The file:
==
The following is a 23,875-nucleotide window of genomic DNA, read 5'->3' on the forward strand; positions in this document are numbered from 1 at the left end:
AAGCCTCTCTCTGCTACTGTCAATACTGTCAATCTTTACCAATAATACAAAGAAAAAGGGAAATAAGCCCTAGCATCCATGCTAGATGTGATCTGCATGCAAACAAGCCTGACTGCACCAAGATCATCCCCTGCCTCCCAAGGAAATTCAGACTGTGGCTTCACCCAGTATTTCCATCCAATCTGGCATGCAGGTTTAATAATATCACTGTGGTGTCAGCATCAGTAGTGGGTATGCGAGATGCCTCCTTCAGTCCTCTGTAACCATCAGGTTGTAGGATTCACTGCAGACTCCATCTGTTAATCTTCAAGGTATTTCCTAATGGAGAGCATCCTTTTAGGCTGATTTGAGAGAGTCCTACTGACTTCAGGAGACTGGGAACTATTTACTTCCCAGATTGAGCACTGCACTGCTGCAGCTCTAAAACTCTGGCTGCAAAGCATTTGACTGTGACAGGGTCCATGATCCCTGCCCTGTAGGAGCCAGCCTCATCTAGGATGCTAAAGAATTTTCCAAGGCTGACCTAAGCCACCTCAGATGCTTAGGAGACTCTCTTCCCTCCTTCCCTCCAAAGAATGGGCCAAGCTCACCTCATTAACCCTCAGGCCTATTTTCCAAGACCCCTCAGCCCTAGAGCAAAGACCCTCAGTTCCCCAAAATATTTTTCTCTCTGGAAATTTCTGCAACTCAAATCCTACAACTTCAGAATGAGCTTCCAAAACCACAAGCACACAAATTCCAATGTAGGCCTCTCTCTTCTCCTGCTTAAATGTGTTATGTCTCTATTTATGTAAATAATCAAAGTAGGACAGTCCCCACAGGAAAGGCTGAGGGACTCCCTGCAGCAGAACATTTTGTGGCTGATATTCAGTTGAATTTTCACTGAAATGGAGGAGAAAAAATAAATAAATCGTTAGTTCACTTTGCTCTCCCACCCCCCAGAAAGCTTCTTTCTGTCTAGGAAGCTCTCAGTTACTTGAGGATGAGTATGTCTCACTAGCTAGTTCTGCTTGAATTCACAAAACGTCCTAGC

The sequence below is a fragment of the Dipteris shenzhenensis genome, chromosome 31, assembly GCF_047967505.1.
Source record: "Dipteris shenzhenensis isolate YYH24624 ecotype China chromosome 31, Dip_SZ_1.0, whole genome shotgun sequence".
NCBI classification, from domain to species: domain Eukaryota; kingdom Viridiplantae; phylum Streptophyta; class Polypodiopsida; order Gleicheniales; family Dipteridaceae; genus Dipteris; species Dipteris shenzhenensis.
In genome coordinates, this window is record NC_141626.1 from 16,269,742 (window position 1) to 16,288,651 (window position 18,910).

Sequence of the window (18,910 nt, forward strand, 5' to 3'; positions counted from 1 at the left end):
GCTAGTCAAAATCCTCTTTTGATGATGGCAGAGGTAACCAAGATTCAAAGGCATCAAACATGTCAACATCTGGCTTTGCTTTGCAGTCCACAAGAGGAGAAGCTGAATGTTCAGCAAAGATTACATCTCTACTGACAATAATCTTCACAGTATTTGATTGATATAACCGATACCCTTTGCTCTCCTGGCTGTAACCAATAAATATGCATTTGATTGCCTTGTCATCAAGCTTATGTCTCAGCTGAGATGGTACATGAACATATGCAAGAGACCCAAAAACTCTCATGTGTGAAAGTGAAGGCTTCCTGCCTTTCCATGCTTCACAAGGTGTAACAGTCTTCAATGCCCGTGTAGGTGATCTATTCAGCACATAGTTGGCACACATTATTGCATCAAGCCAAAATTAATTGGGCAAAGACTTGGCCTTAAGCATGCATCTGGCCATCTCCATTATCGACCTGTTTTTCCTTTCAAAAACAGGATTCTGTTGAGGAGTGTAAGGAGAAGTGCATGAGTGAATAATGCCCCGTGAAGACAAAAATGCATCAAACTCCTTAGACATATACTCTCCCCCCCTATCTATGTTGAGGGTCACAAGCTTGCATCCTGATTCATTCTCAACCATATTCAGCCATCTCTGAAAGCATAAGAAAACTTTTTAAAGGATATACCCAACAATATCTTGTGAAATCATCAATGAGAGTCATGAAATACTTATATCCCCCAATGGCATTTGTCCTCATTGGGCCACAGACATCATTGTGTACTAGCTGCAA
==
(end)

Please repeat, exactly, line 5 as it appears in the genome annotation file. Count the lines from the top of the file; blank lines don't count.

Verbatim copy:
NCBI classification, from domain to species: domain Eukaryota; kingdom Viridiplantae; phylum Streptophyta; class Polypodiopsida; order Gleicheniales; family Dipteridaceae; genus Dipteris; species Dipteris shenzhenensis.